The clubs failure to add the required quality around the Stones-Barkley-Lukaku spine is the reason none of those players play for Everton anymore, and the reason Everton are on their 4th managers since the sacking of Martinez in 2016, not counting the three caretaker-manager spells they’ve had.

Barkley stagnated the following season, and by seasons end it had become clear that his time at Everton was over. The fans had become hostile towards him, he seemed disinterested and it was clear Barkley would not extend his contract and wanted to leave.

He joined Chelsea in January 2018 for £15million and so far, he has failed to full establish himself in their first 11. With just 28 Premier League starts in the past two and a half years, Barkley must choose between remaining a squad player at a top four club, or stepping down a level and becoming a starter for another Premier League club.

He will have plenty of options if he asks to leave Chelsea. Leeds, Aston Villa, Sheffield United and Crystal Palace would all benefit from adding a player of his quality to their ranks. A move this summer could see Barkley force his way into the reckoning for England’s Euro 2021 squad and remind people that while he wasn’t the next Gazza, Ross Barkley is a really good football player.

Best Possible Move: Sheffield United

Danny Rose

Club: Tottenham

Caps: 29

Rose finds himself at an interesting crossroads in his career. At 30, he has one year left on his Tottenham deal and despite a successful loan spell at Newcastle he does not seem keen on a return to the North-East, allegedly preferring a move somewhere closer to London. Rose is not likely to break back into Jose Mourinho’s plans at Spurs so the England leftback has two options. He can spend the year training and collecting his wages from Spurs, or he can move on to new beginnings and try to re-establish himself.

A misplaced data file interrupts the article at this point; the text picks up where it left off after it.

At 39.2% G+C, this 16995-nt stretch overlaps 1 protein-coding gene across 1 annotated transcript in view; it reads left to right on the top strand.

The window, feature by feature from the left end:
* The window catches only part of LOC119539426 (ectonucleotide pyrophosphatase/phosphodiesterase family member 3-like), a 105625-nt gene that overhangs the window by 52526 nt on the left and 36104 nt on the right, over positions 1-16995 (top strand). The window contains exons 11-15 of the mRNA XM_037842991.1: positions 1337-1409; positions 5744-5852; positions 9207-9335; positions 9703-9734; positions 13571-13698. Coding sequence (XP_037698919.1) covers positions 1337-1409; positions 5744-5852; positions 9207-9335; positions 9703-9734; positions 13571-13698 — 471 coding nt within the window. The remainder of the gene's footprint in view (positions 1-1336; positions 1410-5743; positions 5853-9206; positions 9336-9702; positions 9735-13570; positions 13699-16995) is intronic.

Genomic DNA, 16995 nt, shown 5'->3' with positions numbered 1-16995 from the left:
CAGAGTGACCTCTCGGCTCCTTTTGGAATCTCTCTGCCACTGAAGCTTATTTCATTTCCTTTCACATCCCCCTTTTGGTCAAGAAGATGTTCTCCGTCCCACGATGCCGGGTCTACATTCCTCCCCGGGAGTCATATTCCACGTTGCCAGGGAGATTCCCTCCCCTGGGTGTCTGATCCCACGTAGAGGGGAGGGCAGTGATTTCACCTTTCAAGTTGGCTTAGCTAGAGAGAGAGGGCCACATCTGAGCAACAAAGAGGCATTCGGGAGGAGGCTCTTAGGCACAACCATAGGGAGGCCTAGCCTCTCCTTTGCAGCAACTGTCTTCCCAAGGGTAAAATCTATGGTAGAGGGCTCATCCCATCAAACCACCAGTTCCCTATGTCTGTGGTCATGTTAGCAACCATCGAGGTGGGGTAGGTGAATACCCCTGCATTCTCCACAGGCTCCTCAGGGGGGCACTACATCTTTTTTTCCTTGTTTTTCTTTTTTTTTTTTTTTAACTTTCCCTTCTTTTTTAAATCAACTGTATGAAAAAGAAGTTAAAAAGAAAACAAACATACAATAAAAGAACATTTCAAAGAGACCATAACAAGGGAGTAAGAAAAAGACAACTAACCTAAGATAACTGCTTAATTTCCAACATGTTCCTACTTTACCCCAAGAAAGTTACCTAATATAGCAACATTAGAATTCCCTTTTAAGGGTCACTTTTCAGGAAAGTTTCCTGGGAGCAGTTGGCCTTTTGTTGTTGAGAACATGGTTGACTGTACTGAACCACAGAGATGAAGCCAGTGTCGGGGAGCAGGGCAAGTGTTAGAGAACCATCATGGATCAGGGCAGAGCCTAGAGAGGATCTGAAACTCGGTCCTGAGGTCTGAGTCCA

Rose benefited massively from the excellent coaching of Mauricio Pochettino and, along with Kyle Walker on the opposite flank, developed from talented but flawed into a consistent quality fullback. Injuries hampered him but having gone uncapped until he was 25, Rose nailed down the first choice spot for England and now has 29 caps to his name.

He still has plenty of time to add to that number because despite Ben Chilwell seemingly having a stranglehold on the position now, leftback is not a position where England have a fantastic amount of depth. Luke Shaw and Ryan Bertrand are the obvious alternatives for Southgate but a fit and healthy Rose should be confident of getting the nod ahead of both. Indeed Shaw could very easily be included on this list of players who desperately need a move.

He had been linked with a move to Watford before he joined The Toon but following The Hornets relegation, it’s unlikely he’d have interest in going there now. One move that could make a lot of sense for him would be Brighton. If Graeme Potter is planning to move to a back three to accommodate Ben White alongside Lewis Dunk and Adam Webster, then Rose as a left wingback opposite Tariq Lamptey would be a perfect fit. Brighton’s current first choice Dan Burn would be badly miscast as a wingback, and even in a flat back four, there can be no doubting that Rose is the better player.

Potter is the type of coach that improves players, and the type players want to play for him. Ambitious, innovative and dedicated, Potter has done fantastic work since taking over from Chris Hughton. He’s already added some experience to his squad this summer with the signings of Adam Lallana and Joel Veltman, and Rose could prove a shrewd signing. Spurs seem unlikely to demand big money for him, and Rose would fit well with their ethos.